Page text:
Peace rallies in Pittsburgh counter the threat of White nationalist gatherings

PASTOR DERYCK TINES enlightens and inspires the crowd at Pittsburgh’s Prayer for Peace Rally, Aug. 18. (Photo by Emmai Alaquiva)

A day earlier, Friday, Aug. 18, the City of Pittsburgh sponsored its own rally against hate at the City-County Building. Hundreds attended that rally, as dignitaries from every racial and ethnic background took center stage.
“We’re here today for one simple reason; that where there’s hate, we are going to show love,” Mayor Bill Peduto told the crowd, Downtown. “Where there’s darkness, we are going to show light. And where there are people that are feeling upset and scared, we are going to give them security.

“There’s been a lot of anger that’s been spread across this city, across this country, and that’s not the way we do it in Pittsburgh.”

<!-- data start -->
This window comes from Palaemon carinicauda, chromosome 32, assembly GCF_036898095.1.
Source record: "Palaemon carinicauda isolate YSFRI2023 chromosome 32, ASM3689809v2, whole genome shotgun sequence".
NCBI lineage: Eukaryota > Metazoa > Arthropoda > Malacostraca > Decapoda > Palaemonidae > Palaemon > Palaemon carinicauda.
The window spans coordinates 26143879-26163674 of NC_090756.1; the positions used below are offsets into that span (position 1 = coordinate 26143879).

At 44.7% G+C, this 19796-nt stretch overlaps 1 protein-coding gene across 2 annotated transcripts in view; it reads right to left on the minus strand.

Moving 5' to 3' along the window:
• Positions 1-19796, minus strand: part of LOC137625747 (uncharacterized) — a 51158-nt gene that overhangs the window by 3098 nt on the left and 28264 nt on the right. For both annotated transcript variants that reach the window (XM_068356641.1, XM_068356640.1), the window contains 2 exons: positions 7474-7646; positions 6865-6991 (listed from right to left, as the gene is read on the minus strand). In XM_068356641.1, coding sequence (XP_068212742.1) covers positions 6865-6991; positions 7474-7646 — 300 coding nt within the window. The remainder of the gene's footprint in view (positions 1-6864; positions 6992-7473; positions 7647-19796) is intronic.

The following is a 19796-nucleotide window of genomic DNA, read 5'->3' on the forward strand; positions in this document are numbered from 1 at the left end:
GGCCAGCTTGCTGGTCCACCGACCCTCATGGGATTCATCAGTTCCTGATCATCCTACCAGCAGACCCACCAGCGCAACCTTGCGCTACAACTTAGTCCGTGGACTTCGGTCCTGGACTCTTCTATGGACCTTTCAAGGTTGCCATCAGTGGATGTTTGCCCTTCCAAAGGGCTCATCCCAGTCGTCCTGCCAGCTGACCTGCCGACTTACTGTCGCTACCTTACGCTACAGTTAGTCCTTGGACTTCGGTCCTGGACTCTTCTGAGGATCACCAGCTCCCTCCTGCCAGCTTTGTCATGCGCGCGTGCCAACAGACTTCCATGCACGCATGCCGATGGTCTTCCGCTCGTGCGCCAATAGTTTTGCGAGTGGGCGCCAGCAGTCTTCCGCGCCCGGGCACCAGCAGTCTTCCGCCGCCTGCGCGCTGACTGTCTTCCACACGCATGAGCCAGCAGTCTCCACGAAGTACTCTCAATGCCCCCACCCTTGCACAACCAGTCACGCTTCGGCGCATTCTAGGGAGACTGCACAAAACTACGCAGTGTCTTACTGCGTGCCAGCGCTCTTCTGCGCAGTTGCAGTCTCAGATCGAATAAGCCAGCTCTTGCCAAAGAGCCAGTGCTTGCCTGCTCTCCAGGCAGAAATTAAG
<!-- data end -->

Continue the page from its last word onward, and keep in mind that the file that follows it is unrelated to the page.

Back at Westinghouse Park, the rest of the Aug. 19 afternoon saw supporters conversing, eating, spreading positive messages, and inviting those to continue the fight towards racial justice and equality.

The signs during the Saturday march and at the park were held—and heard —loud and clear; “Black Is Brilliant,” “Black Lives Matter;” “Love Trumps Hate,” and “Hate Is Not Welcome Here,” among a host of others.

Little Amenah may not be able to understand the meaning of those signs today. But her attendance at the rally was a sign that her mother, Sarah, is truly invested in her daughter’s future. “It was important to bring Amenah because I know she will be seen as a Black woman in this world, and that is not an experience I can speak on or share with her (Nielsen is White, Amenah is bi-racial). “But I can guide her to be a part of a community and show her there are people fighting for justice, that her voice matters and that she is strong and brilliant.”
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